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Former Aide In Text: Christie 'Flat Out Lied' In 'Bridgegate' Case

NEWARK, N.J. (CBSNewYork/AP) — New Jersey Gov. Chris Christie was on the defensive Wednesday, denying that he lied during a news conference about the George Washington Bridge lane-closing scandal, which has come to be known as "Bridgegate."

As CBS2's Magdalena Doris reported, new court documents showed Christie's own staffer claims the governor lied about Bridgegate in real time as it happened.

Christie said the former aide's text message to a colleague that the governor "flat out lied'' about the involvement of his staffers in the scandal was not true.

"I absolutely dispute it. It's ridiculous. It's nothing new,'' Christie told reporters, including 1010 WINS' Glenn Schuck, after appearing Wednesday as a guest host on WFAN's Boomer & Carton sports radio talk show. "That's it. There's nothing new to talk about.''

Christie was not charged in the lane-closing scandal and has denied knowing anything about the alleged scheme in advance.

He also noted Wednesday that the information came from a filing from a defense lawyer and wasn't from someone who was under oath.

A transcript of the text is contained in court filings submitted late Tuesday by attorneys representing Bill Baroni, who faces trial next month with Christie's ex-deputy chief of staff, Bridget Kelly, on charges they helped orchestrate the September 2013 lane closures.

The closures were meant to create traffic jams in the city of Fort Lee to punish its Democratic mayor for not endorsing the Republican governor, prosecutors say.


The text exchange between Christina Renna, Christie's director of intergovernmental affairs, and Peter Sheridan, a staffer on his re-election campaign, came while Christie was telling reporters at a news conference in December 2013 that no one in his office was involved in the lane closings.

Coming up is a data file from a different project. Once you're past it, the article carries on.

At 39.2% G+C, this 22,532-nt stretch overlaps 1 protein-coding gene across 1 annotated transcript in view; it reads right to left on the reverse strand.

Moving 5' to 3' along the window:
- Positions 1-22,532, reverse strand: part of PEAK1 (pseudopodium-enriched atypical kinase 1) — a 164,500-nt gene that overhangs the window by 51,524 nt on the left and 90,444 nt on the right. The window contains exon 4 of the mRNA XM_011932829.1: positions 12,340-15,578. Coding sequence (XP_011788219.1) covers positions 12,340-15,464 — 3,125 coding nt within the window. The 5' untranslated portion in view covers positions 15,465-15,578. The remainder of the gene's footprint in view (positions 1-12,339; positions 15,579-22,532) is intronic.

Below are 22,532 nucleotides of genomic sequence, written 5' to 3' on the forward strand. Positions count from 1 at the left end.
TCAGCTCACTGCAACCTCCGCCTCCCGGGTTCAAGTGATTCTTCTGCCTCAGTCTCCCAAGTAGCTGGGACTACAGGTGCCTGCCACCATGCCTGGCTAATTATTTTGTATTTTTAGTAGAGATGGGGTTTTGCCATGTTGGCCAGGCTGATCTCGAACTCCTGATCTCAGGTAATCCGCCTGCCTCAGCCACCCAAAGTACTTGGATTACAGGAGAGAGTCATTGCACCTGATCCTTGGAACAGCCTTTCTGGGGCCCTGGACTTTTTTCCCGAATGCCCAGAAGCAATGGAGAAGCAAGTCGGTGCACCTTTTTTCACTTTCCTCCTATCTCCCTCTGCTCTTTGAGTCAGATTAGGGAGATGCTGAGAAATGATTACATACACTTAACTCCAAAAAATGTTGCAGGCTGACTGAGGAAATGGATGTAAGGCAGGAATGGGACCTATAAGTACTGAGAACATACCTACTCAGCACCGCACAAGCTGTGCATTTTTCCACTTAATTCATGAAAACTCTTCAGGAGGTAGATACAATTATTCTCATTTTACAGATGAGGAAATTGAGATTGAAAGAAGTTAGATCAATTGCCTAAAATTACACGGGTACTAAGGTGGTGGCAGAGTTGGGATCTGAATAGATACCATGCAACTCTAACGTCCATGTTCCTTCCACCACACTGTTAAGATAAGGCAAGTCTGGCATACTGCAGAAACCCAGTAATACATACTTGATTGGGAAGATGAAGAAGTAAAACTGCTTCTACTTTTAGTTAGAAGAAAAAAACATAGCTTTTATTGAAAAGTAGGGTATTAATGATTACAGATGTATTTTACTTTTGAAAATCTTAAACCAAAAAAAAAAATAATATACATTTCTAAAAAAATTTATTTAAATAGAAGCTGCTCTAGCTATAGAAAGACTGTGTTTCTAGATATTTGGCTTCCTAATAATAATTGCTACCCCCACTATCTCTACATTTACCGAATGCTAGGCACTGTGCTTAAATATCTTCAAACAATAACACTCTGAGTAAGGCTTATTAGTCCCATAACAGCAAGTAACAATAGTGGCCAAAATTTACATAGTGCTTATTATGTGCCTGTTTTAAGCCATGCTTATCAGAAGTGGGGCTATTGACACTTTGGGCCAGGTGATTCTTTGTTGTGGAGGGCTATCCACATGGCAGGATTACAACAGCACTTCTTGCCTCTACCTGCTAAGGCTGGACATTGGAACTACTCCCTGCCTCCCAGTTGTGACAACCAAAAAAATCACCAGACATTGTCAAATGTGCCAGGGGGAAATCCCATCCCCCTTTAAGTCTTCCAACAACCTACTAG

Renna texted Sheridan that Christie "flat out lied" in saying his senior staff and campaign manager Bill Stepien weren't involved.

According to the court filing, Sheridan texted Renna to say Christie was "doing fine. Holding his own up there."

Renna responds with, "Yes. But he lied. And if emails are found with the subpoena or ... emails are uncovered in discovery if it comes to that it could be bad."

At the news conference in question, on Dec. 13, 2013, Christie said he had "made it very clear to everybody on my senior staff that if anyone had any knowledge about this that they needed to come forward to me and tell me about it, and they've all assured me that they don't."

Stepien was Renna's boss when she joined the Office of Intergovernmental Affairs in 2010, Renna told a legislative committee investigating the lane closures in 2014. Kelly eventually took over for Stepien. The office was responsible for outreach to county and local officials.

Christie cut ties with Stepien in January 2014 after the nearly two-hour news conference in which he apologized for the lane closures but denied any knowledge of them or a cover-up. Stepien, who is now executive director of a think-tank created by Republican Lt. Gov. Kim Guadagno, has not been charged.

Renna denied her knowledge of any wrongdoing surrounding the lane closures under oath, CBS2's Magdalena Doris reported. Her lawyer said she'll only address the texts during public testimony.

Stepien's attorney told WCBS 880's Kelly Waldron that Renna testified under oath for four hours and never implicated Stepien, who was also cleared by the U.S Attorney.

"The suggestion that a text message exchange between two aides implicates Mr. Stepien simply isn't true," he said.

(TM and © Copyright 2016 CBS Radio Inc. and its relevant subsidiaries. CBS RADIO and EYE Logo TM and Copyright 2016 CBS Broadcasting Inc. Used under license. All Rights Reserved. This material may not be published, broadcast, rewritten, or redistributed. The Associated Press contributed to this report.)

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